In some instances, a precinct will also benefit from the inclusion of some forms of accommodation, to provide live-work opportunities and to create a level of vibrancy needed to support creative industries and associated activities.

Coworking signals big changes in workplace trends

The rapid rise of coworking in Melbourne is an obvious response to these changing workplace trends.  But there are many other innovative models emerging as well, including lifestyle oriented workspaces, integrated living/working spaces artisan manufacturing spaces and a variety of creative spaces and cultural venue.

All of these models are variants of a broader theme of mixed use and flexible buildings.

Even the scale and nature of manufacturing has begun to change. Today a single person can design produce and sell goods from their home, using digital design, printing, fabrication, and online marketing and sales platforms. There are far fewer reasons to separate where we live, work and play than there was in the past industrial eras.

This is why we need a new zone – to cater for a wide range of uses and to even allow for accommodation as part of the mix but in a way that does not displace employment activities.

Existing commercial and industrial zones are precious

Melbourne is fortunate to have significant tracts of industrial and commercial zoned located near transport infrastructure in our inner and middle suburbs. These areas typically comprise older style buildings that have for many years offered affordable accommodation for a wide range of commercial and cultural activities, ranging from small scale manufacturing activities through to low-rent office and production spaces.

Figure 2– Current employment zones in inner Melbourne.

Far from being economically redundant, these areas are perfect locations for the establishment and growth of new enterprises. So they are a valuable economic resource for our city, complementing the role of the Central City and Activity Centres. We need to nurture economic growth within them.

These areas have good bones that can play an important role in the incubation of creative industries, small batch manufacturing and startup companies.

Most of these areas are currently zoned Industrial, Commercial 2 or Mixed Use. None of these existing zones properly facilitate true mixed use development. The Commercial 3 zone can be applied to locations that are considered to be well suited to growing new economy jobs – places that have a stock of relatively affordable buildings, are close to public transport, and are close to skilled workers and a large urban market of consumers.

Not every existing industrial or commercial area will be suitable for the Commercial 3 zone. In many instances, the best strategy for retaining or creating low cost workspace for creative industries might be to simply leave the land in an industrial zone.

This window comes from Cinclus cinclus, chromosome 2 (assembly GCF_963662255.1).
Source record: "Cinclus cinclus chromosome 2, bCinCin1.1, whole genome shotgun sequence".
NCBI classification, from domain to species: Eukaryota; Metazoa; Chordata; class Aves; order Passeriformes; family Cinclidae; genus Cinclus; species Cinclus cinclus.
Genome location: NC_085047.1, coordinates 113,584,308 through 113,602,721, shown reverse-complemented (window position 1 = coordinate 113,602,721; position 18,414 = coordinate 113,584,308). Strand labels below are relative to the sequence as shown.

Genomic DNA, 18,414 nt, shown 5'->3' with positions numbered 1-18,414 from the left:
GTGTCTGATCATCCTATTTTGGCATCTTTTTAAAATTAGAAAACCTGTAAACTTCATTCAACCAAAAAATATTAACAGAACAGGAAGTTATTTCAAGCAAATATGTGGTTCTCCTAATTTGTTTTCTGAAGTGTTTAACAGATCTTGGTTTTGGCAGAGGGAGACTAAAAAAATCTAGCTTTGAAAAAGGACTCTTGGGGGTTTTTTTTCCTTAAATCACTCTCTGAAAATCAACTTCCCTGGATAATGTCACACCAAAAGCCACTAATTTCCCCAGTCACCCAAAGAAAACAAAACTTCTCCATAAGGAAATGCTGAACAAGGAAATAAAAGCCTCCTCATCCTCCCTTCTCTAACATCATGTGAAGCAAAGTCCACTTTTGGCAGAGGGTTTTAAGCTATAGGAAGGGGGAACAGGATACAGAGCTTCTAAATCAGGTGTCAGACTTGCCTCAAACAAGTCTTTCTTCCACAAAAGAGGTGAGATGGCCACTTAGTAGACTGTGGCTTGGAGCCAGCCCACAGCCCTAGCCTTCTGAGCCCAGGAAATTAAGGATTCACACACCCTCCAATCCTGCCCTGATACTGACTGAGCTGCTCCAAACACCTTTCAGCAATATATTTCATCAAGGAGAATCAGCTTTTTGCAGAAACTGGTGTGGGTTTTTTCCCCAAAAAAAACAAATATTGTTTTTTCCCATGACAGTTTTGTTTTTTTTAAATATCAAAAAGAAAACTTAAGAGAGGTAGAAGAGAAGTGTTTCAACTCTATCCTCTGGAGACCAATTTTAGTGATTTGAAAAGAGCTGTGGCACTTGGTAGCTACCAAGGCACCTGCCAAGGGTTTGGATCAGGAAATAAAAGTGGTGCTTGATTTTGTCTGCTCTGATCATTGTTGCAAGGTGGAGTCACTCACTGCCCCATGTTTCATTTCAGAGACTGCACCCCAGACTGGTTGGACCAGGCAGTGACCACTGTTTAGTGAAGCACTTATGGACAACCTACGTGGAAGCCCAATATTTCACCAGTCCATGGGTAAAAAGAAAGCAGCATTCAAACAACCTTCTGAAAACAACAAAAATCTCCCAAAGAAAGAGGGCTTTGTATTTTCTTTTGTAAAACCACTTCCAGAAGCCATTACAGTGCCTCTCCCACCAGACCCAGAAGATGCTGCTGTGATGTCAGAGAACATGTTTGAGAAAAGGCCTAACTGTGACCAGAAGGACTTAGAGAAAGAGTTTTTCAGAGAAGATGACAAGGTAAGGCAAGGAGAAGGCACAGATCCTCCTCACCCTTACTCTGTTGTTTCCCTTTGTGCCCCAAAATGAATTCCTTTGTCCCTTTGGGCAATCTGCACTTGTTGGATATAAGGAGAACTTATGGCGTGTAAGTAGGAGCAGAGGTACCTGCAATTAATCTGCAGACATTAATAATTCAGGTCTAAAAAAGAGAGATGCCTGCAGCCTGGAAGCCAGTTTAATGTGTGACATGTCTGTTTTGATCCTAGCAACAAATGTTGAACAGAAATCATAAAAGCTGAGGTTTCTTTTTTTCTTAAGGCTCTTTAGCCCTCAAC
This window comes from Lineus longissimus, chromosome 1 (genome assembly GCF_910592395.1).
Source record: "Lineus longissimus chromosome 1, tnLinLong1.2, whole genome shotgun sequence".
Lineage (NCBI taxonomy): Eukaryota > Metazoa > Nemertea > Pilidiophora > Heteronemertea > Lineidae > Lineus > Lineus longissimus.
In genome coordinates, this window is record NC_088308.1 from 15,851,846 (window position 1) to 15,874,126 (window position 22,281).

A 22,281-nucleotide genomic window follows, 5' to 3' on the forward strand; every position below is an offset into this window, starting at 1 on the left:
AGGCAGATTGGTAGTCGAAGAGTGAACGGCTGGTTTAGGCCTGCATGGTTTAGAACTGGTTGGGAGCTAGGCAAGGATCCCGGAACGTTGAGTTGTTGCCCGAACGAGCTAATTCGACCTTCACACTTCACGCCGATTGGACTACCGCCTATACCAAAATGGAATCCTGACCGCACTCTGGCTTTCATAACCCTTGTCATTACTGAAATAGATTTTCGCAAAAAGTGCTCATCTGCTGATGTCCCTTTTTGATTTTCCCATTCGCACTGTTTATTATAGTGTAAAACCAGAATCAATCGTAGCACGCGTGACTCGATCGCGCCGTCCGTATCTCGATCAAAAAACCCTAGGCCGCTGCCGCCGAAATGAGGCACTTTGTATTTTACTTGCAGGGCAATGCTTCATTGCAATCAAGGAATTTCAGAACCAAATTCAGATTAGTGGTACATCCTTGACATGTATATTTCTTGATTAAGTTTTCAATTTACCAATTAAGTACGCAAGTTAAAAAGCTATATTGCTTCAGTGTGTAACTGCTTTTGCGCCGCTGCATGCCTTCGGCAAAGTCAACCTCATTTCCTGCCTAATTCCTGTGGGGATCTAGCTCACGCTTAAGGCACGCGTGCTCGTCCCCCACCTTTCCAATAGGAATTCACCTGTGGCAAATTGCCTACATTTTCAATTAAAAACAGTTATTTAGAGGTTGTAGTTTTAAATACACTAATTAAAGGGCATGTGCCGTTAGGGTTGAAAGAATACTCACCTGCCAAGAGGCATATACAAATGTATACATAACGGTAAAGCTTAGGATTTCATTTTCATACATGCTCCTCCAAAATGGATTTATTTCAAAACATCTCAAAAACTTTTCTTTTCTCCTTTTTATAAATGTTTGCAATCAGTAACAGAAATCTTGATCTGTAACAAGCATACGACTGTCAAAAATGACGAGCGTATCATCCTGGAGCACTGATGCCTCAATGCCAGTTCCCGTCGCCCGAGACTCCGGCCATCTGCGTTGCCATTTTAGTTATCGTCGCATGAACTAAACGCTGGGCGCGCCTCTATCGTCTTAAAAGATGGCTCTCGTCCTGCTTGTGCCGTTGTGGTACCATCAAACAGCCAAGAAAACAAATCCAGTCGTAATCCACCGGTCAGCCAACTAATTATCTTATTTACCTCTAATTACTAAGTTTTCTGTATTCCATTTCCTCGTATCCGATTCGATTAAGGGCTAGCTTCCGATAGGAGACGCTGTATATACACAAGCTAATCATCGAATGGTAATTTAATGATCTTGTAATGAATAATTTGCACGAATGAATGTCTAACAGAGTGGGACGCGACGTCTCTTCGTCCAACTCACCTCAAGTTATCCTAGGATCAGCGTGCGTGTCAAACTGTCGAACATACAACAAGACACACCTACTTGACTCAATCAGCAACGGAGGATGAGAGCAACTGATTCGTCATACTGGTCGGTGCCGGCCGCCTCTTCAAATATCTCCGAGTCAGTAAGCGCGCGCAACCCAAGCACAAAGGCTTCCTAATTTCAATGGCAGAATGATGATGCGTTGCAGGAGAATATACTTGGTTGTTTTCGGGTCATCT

Melbourne and Victoria need high quality mixed use employment precincts now more than ever

The task ahead is for local councils to determine whether and where to apply the Commercial 3 to land within their municipality. This decision needs to be informed by an assessment of the ongoing suitability of established industrial and commercial areas for different types of employment purposes, and whether there are locations where the Commercial 3 zone might facilitate growth in creative industries, etc.

Determining whether or not to permit residential use as part of the land use mix in a Commercial 3 zone will be the most challenging part of the equation for councils to address. It won’t be appropriate to allow housing in every Commercial 3 precinct, but equally, not every employment precincts need to be set aside for single-use purpos­es. Achieving a mix of uses is a large part of what drives the amenity and dynamics that make places attractive for business.

However, residential uses are only intended to be permitted where it can be demonstrated that it will complement the employment and economic development focus of the zone. A thorough analysis of the potential commercial and land use impact of residential use will need to inform the strategic justification for any future proposals.

Melbourne and Victoria need high quality mixed use employment precincts now more than ever. The Commercial 3 zone is an innovative new tool to provide flexibility for a wide range of small scale activities to co-locate with office and light industrial activities.

It is a much-needed and very welcome new tool to help create foster and grow creative industry in this state.

Mark Woodland is director, Echelon Planning. He has provided advice to the Victorian Government on emerging employment trends and the case for creating a new commercial zone to foster growth of creative industries and mixed use precincts.